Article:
Helsana works together with a large network of over 14,000 recognised complementary therapists and supports around 70 alternative treatment methods. These five are among the most popular:
Together with herbal medicine, acupuncture is one of the most important treatment methods of traditional Chinese medicine. It involves stimulating specific points of the body by inserting thin needles to remove blockades in the flow of energy and relieve symptoms. In Chinese the method is known as "Zhen jiu", which translates as "needle fire".
Applied kinesiology is a technique for diagnosing and relieving energy blockades in the body by testing muscles. These blockades and the resulting conditions appear in the form of muscle weakness and cramps. The founder of applied kinesiology – George Goodheart – developed this method based on aspects of chiropractic, physiotherapy, homoeopathy as well as pedagogics and psychology.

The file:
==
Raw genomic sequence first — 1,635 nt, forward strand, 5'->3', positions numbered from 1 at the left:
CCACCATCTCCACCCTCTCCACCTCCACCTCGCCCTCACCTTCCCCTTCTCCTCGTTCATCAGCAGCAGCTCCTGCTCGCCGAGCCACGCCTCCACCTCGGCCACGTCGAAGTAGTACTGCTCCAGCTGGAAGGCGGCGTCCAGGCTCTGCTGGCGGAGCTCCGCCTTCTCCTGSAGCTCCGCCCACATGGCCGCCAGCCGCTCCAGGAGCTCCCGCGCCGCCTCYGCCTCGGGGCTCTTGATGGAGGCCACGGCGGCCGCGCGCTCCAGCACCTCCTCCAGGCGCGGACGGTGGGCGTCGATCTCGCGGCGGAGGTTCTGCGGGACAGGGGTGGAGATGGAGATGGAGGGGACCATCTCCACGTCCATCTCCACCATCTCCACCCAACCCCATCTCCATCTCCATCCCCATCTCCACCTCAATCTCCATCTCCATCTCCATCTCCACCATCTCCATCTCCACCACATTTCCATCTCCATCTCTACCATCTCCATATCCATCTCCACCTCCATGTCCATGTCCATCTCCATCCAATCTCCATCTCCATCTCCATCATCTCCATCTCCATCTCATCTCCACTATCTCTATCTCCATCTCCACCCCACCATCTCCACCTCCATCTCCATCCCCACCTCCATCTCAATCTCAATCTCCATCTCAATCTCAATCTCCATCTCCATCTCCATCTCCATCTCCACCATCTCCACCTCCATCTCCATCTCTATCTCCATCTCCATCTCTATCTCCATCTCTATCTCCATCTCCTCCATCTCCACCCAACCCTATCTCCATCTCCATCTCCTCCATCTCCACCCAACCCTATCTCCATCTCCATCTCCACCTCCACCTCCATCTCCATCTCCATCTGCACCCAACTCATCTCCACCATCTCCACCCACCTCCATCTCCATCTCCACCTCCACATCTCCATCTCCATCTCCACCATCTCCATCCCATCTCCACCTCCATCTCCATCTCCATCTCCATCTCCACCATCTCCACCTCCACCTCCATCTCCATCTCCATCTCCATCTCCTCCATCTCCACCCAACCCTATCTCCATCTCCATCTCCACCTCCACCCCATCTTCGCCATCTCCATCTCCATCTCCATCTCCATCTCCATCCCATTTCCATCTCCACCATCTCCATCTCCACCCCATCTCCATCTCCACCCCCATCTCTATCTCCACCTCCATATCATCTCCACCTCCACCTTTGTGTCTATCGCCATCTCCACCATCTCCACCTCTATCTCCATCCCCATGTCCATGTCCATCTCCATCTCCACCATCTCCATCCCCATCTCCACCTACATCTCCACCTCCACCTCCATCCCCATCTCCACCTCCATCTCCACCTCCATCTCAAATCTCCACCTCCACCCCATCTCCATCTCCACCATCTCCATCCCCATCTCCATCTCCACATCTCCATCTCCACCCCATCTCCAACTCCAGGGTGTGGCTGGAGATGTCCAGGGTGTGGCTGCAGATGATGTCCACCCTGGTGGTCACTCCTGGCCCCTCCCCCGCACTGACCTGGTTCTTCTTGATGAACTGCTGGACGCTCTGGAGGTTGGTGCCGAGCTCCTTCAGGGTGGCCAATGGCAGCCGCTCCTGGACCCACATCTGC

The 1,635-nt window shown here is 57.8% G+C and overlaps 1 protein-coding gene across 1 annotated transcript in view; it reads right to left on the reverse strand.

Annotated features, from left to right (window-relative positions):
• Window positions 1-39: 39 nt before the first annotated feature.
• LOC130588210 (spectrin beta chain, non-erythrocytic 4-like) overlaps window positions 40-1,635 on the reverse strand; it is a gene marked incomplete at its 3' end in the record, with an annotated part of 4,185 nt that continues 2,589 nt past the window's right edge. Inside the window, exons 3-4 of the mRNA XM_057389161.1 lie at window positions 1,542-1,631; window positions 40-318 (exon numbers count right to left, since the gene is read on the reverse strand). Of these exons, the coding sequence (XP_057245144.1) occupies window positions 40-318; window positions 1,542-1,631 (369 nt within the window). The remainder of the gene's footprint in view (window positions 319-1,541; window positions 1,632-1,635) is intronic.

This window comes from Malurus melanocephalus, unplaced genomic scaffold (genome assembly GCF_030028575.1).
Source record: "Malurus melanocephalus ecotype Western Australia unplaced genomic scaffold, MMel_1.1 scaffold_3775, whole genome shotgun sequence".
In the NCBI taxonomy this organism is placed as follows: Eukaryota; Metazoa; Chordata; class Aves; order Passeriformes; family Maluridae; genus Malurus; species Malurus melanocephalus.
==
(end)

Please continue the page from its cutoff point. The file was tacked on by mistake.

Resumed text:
Homoeopathy is an independent system of medicine. The idea is that specially-produced "potentised" medicines that cause the symptoms of a certain disease in healthy people can cure it in people actually suffering from it. A simple example: we know that our eyes start to itch and water and our nose runs if we cut up an onion. Correspondingly, the onion as a potentised medicine is used in homoeopathy as a cold remedy.
Osteopathy is one of the manual forms of treatment. Manipulation of the body's muscle tissue and bones in a special way improves functionality and flexibility and activates the body's self-healing powers. It also has an effect on inner organs and body structures. Problems with one organ can trigger symptoms in other areas of the body. Osteopathy has a regulatory effect here.
Literally translated Shiatsu means "finger pressure" and is a form of body therapy developed in Japan. The aim of the treatment is to get blocked energy flowing again and harmonise the body's meridians as a whole. At the same time it helps to activate the body's self-healing powers, relieving tension and reducing stress, for example.
Source: EMR EM index, quality label for complementary therapists